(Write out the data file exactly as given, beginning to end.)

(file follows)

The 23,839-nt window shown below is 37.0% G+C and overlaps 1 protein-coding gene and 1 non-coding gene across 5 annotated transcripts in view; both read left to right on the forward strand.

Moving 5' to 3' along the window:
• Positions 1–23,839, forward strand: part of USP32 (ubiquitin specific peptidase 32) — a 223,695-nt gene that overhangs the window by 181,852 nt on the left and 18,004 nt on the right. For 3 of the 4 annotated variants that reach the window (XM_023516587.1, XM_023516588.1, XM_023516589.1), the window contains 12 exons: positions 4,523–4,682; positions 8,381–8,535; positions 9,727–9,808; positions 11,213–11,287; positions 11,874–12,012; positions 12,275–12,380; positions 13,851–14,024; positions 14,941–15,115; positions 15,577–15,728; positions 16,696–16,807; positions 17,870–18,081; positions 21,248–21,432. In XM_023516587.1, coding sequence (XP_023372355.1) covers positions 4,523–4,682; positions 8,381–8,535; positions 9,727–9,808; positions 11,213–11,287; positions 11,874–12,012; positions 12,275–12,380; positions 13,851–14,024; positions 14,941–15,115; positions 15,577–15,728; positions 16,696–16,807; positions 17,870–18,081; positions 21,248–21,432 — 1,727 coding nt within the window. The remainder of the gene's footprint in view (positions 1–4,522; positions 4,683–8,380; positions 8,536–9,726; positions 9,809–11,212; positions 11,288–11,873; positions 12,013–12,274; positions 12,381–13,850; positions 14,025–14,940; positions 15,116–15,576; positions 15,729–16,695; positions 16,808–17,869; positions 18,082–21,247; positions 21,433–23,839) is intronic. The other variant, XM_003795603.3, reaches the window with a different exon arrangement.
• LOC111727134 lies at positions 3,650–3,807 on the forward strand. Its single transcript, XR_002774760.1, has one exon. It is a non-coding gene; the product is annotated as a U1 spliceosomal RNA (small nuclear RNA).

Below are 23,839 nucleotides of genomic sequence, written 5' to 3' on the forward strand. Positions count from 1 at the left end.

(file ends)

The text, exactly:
The 23,839-nt window shown below is 37.0% G+C and overlaps 1 protein-coding gene and 1 non-coding gene across 5 annotated transcripts in view; both read left to right on the forward strand.

Moving 5' to 3' along the window:
• Positions 1–23,839, forward strand: part of USP32 (ubiquitin specific peptidase 32) — a 223,695-nt gene that overhangs the window by 181,852 nt on the left and 18,004 nt on the right. For 3 of the 4 annotated variants that reach the window (XM_023516587.1, XM_023516588.1, XM_023516589.1), the window contains 12 exons: positions 4,523–4,682; positions 8,381–8,535; positions 9,727–9,808; positions 11,213–11,287; positions 11,874–12,012; positions 12,275–12,380; positions 13,851–14,024; positions 14,941–15,115; positions 15,577–15,728; positions 16,696–16,807; positions 17,870–18,081; positions 21,248–21,432. In XM_023516587.1, coding sequence (XP_023372355.1) covers positions 4,523–4,682; positions 8,381–8,535; positions 9,727–9,808; positions 11,213–11,287; positions 11,874–12,012; positions 12,275–12,380; positions 13,851–14,024; positions 14,941–15,115; positions 15,577–15,728; positions 16,696–16,807; positions 17,870–18,081; positions 21,248–21,432 — 1,727 coding nt within the window. The remainder of the gene's footprint in view (positions 1–4,522; positions 4,683–8,380; positions 8,536–9,726; positions 9,809–11,212; positions 11,288–11,873; positions 12,013–12,274; positions 12,381–13,850; positions 14,025–14,940; positions 15,116–15,576; positions 15,729–16,695; positions 16,808–17,869; positions 18,082–21,247; positions 21,433–23,839) is intronic. The other variant, XM_003795603.3, reaches the window with a different exon arrangement.
• LOC111727134 lies at positions 3,650–3,807 on the forward strand. Its single transcript, XR_002774760.1, has one exon. It is a non-coding gene; the product is annotated as a U1 spliceosomal RNA (small nuclear RNA).

Below are 23,839 nucleotides of genomic sequence, written 5' to 3' on the forward strand. Positions count from 1 at the left end.